The Russians were latecomers to classical music. But in the 19th century, the glorious combustion of Russian nationalism and romanticism would give us some of the most popular and memorable music we have. Add the dimension of the Russian piano tradition, nurtured in the conservatories of St. Petersburg and Moscow, and you get the immortal masterpiece concertos by Rachmaninov and Tchaikovsky.

Rachmaninov’s career had ground to a halt. In 1897, the premiere of his First Symphony was overseen by a visibly drunk conductor and viciously condemned by critics. Afterwards, he believed he was not fit to compose and concentrated on his work as a concert soloist and an opera conductor. During this time, he took to drink. By the end of 1899, he was an alcoholic whose hands shook so badly, it imperiled his keyboard skills. In the early months of 1900, on the advice of his cousins, Rachmaninov saw Dr.Nikolai Dahl, a Moscow specialist in "neuropsychotherapy.” The composer undertook daily rounds of hypnosis where he was urged to compose a new piano concerto for a London impresario. The therapy was successful. Rachmaninov worked with vigor and produced an excellent concerto that he dedicated to Dr. Dahl. It was warmly received by audiences and quickly became a staple in concerts halls everywhere.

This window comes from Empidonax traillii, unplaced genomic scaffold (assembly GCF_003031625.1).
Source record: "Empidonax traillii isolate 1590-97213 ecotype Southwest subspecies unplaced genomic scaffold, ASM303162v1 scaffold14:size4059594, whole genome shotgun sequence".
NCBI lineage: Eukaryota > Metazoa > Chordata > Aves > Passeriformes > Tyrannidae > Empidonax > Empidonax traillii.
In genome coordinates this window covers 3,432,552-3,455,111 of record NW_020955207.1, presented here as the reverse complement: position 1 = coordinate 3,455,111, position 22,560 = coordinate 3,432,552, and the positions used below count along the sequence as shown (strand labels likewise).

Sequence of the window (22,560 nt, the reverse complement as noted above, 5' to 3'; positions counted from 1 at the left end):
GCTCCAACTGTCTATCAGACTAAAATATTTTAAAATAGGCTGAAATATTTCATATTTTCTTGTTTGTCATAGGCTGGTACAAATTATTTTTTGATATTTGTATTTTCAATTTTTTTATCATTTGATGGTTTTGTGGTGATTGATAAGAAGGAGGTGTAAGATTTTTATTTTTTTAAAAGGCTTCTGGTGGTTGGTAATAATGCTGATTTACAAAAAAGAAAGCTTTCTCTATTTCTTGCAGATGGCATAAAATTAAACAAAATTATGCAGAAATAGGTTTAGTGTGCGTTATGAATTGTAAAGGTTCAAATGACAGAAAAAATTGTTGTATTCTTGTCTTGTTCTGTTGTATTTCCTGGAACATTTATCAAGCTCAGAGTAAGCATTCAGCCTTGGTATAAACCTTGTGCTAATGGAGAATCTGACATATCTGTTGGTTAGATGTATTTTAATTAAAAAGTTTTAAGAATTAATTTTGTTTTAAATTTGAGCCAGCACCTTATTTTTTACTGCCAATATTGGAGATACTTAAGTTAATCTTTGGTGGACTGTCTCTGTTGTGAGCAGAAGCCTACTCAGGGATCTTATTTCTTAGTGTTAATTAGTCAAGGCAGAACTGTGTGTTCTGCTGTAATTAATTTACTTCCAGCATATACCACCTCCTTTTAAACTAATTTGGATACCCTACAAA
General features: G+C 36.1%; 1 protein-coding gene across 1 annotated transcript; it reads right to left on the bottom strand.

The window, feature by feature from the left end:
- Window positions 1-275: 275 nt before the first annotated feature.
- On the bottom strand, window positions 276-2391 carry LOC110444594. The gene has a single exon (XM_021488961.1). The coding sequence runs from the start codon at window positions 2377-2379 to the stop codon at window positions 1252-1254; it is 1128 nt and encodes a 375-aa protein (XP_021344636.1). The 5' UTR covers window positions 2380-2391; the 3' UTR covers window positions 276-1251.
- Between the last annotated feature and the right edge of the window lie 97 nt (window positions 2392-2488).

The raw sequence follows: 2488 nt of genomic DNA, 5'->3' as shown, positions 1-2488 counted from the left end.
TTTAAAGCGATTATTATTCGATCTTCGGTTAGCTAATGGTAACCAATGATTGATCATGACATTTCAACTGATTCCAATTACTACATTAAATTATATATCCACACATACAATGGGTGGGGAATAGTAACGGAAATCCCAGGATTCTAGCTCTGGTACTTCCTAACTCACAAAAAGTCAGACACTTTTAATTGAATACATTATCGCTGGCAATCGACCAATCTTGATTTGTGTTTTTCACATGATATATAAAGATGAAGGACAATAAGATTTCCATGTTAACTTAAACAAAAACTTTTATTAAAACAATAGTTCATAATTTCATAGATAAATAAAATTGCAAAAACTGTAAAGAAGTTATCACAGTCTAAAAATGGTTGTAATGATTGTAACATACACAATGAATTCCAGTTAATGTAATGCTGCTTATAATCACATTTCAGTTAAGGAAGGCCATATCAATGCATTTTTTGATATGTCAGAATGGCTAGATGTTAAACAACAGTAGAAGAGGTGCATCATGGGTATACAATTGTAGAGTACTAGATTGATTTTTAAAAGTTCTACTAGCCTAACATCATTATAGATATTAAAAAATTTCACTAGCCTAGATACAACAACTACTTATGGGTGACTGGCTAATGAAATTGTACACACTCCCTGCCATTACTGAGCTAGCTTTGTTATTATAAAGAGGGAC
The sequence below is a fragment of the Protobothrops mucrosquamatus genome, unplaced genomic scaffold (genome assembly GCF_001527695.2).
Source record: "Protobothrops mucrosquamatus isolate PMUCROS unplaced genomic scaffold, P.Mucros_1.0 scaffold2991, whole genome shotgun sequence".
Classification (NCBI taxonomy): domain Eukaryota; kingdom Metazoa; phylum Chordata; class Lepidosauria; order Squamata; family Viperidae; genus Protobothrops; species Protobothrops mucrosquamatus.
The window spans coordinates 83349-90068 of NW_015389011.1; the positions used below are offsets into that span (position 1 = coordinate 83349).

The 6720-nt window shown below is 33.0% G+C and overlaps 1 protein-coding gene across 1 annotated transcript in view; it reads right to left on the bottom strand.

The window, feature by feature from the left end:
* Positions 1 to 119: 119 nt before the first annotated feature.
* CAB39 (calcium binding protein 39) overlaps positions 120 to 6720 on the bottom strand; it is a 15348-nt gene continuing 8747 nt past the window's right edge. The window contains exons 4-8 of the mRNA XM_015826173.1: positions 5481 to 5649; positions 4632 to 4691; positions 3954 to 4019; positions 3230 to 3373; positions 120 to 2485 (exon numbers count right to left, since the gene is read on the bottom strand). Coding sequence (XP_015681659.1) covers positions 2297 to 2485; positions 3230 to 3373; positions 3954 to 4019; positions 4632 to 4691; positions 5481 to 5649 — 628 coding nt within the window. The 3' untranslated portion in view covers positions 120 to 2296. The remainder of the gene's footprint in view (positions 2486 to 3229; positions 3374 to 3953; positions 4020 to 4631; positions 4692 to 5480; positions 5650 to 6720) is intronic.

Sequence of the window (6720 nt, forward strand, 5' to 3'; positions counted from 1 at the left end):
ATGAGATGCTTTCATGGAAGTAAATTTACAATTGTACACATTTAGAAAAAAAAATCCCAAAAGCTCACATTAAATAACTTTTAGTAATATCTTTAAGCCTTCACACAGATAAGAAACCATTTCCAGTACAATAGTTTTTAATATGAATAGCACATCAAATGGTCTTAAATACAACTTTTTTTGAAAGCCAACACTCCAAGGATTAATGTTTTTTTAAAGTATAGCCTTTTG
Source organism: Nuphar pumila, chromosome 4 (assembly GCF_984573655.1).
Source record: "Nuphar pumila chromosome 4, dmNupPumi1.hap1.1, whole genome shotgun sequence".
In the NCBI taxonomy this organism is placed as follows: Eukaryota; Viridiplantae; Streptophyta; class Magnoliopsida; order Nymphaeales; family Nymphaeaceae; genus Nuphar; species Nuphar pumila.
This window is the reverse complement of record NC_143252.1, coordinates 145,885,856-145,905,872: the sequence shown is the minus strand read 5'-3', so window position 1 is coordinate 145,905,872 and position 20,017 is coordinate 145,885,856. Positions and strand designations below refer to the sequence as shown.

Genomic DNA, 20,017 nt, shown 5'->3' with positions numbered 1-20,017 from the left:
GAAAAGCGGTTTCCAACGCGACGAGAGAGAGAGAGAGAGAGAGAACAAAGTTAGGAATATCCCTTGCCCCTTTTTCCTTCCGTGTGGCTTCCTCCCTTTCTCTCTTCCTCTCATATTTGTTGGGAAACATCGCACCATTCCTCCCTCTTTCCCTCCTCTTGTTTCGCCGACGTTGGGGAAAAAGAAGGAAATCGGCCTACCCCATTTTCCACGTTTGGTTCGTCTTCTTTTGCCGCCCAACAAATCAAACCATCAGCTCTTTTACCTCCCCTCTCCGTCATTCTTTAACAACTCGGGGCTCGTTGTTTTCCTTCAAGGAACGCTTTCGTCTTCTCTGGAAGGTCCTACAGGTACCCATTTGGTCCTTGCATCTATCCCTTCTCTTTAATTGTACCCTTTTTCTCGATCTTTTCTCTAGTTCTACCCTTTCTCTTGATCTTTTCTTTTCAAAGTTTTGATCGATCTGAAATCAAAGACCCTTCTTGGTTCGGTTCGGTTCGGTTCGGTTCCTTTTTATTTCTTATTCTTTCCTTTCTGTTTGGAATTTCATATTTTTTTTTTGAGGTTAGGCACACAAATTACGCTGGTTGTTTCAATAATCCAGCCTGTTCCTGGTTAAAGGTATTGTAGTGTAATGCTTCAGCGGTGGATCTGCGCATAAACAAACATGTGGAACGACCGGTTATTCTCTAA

Rachmaninov Concerto No.2 in C Minor, Opus 18

Mov't 1 Sergei Rachmaninov/Philadelphia Orchestra/Leopold Stokowski
Fidelio 8819

Movement 2 Vladimir Ashkenazy/London Symphony Orchestra/André Previn
LONDON 444-839-2

Movement 3 Krystian Zimerman/Boston Symphony Orchestra/Seiji Ozawa
Deutsche Grammophon DDG 4596432